Their socio-economic situation plunges when such an event strikes and without insurance they find themselves in economic quagmire. Recovery and rehabilitation become a nightmare. But, on grassroots level insurance, not much progress has been achieved yet in Bangladesh. There are administrative and legal issues. But, there are efforts to resolve them so that insurance (livestock, crop, health, etc.) can be provided at the grassroots level. Our pilot activities show strong prospects.
At the same time,it is necessary to arrange for the people concerned necessary skill training, which MTC Global is doing for higher levels of skills. Skill training can be at various levels, from rudimentary to a very high level, involving modern technology, depending on who the trainees are. Training on ICT, for example, can be from low to mid or high level. The PKSF starts with the lower level skill training for the downtrodden, often with little or no basic education; and as they go on, their skills are upgraded, as appropriate. Then their access to technology needs to be ensured and the PKSF facilitates their access to appropriate technologies. They are also supported, as I have indicated before, to gain access to market information and assisted in the marketing of their outputs. Armed with this support package, they turn around quickly. As they go forward, they can borrow up to Taka 10 lakh from the PKSF sources if they have an appropriate project, along with other services as appropriate. But, our experience is that people usually borrow Taka 3 to 5 lakh at a time. With such an amount, they can set up their own businesses and, in 3 to 4 years, by using the borrowed money and some of the profits generated and other services received, they can and usually do achieve a level of living which is humanly dignified.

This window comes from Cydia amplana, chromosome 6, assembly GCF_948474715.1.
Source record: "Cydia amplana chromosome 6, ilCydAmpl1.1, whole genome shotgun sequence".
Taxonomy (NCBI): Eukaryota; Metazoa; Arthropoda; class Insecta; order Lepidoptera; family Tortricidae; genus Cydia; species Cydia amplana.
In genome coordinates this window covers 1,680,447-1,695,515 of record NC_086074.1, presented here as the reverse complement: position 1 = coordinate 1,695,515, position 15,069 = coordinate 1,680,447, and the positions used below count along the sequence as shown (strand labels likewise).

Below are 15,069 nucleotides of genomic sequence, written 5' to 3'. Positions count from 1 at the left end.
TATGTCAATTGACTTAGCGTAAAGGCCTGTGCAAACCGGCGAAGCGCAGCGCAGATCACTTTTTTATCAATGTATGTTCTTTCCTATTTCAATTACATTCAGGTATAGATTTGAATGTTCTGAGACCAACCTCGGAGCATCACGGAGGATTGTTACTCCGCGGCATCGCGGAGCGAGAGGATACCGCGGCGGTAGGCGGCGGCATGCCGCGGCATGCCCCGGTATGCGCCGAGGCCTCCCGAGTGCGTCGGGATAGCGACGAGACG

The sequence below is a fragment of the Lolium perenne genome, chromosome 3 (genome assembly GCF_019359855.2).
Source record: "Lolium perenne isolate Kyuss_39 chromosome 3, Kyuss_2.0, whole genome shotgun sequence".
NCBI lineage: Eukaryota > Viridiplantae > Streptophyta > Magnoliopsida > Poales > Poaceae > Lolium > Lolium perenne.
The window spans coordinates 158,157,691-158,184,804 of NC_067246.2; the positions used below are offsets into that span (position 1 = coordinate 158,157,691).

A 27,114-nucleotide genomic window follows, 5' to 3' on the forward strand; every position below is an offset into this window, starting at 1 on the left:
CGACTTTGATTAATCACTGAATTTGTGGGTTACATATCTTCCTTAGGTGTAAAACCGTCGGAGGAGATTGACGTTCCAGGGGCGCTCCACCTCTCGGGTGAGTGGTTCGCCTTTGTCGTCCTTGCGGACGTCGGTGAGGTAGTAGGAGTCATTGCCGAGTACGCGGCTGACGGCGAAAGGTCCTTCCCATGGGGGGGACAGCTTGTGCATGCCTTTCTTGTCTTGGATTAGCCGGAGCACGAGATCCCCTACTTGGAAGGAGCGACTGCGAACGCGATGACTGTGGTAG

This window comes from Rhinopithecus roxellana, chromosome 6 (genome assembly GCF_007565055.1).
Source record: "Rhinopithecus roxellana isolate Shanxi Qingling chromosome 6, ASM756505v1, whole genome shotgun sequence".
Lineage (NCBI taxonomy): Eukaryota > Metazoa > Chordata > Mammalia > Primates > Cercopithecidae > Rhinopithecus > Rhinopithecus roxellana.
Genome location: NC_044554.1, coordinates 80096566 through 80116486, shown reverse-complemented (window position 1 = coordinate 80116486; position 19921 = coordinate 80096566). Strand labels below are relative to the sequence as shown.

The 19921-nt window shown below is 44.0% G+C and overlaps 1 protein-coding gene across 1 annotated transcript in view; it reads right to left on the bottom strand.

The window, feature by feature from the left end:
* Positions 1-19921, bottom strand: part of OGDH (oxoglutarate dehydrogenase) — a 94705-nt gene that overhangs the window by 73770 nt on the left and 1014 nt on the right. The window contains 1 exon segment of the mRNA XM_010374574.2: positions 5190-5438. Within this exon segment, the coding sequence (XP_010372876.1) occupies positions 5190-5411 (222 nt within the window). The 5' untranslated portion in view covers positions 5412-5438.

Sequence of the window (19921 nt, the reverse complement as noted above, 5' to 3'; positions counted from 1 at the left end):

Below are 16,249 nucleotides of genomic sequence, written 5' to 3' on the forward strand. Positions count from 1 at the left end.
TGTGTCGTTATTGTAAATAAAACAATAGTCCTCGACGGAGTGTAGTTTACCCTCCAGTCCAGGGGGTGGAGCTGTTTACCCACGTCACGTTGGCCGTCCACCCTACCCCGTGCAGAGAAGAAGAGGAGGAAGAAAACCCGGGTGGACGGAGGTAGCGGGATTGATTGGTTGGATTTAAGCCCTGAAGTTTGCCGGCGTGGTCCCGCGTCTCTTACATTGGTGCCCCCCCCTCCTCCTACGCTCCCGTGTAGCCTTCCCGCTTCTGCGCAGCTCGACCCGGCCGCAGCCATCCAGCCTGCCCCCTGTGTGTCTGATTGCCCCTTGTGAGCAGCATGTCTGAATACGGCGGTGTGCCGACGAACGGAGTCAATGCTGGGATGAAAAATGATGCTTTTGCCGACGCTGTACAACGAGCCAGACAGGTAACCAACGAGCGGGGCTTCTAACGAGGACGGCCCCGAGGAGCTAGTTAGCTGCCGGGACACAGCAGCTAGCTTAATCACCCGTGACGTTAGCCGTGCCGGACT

Our long term goal is for everybody to enjoy universal human rights and live with human dignity. So, we are trying to stand by the downtrodden and help them to move towards that goal. There is much more, in this context, in the approach followed by the PKSF that I can talk about. But, given time constraint, let me finish as quickly as I can; Let me just say that it is a multidimensional, multidisciplinary approach. Human living is multidimensional. It’s not only economic. So we bring in all the dimensions into the programme, which include various social, economic, cultural, and political aspects as well as climate change issues. To address all these aspects, a multidisciplinary approach is followed. People from various disciplines are needed. So we bring them all together. Our focus is on the individual, on the household, and then on the neighbouring areas. The area we now focus on is the union—the lowest administrative unit in Bangladesh,where, on average, about 3 lakh people live. Once the union is selected, all the households therein are surveyed and then, using a set criteria, the downtrodden are identified, who have turned out to make up 50-60% of the total households of an average union, considering the 153 unions in which the ENRICH is currently being implemented. But health and education are provided to all the households in a union, while economic and financial and other services are provided to the downtrodden in addition to education and health services. The total population is 4.5 million in the 153 unions. Internal and external evaluations show that the approach and action programmes work effectively and the people are moving forward satisfactorily. We are under tremendous pressure for extending the ENRICH programme to other areas of the country, but the resources at hand, as of now, do not permit large-scale expansion. However, we have initiated the process of expanding the ENRICH programme to cover other areas to a limited extent.
The ENRICH in fact addresses all important aspects of people’s living. It’s not a project for a few years. We have replaced the project approach by human-being centered approach. A project is for 3 or 5 years. A project is implemented as designed to generate a certain internal rate of return. If that is achieved, it’s fine. Money has been well spent. Usually, it is not investigated as to what happens on the ground, i.e. how have the targeted people fared. If the allocated money has been spent and the target rate of return has been achieved, the project is successful, highly successful. But, the missing link, not usually evaluated is whether or not the targeted people have overcome poverty sustainably and moved on to a sustainable pathway of progress. A project finishes after 3/4/5 years and the project implementers go away. Unsupported, the people go back again. They relapse. That’s the usual picture. We have changed it. Not only that we focus on the human being but also we stay by the side of the people for as long as necessary for them to be on a sustainable development pathway. It’s a programme approach, not a project approach. When, as is the PKSF’s, the purpose is to work with the downtrodden to help them get out of poverty and, then, improve their living conditions on a sustainable basis, we believe the just outlined approach is the right way to go.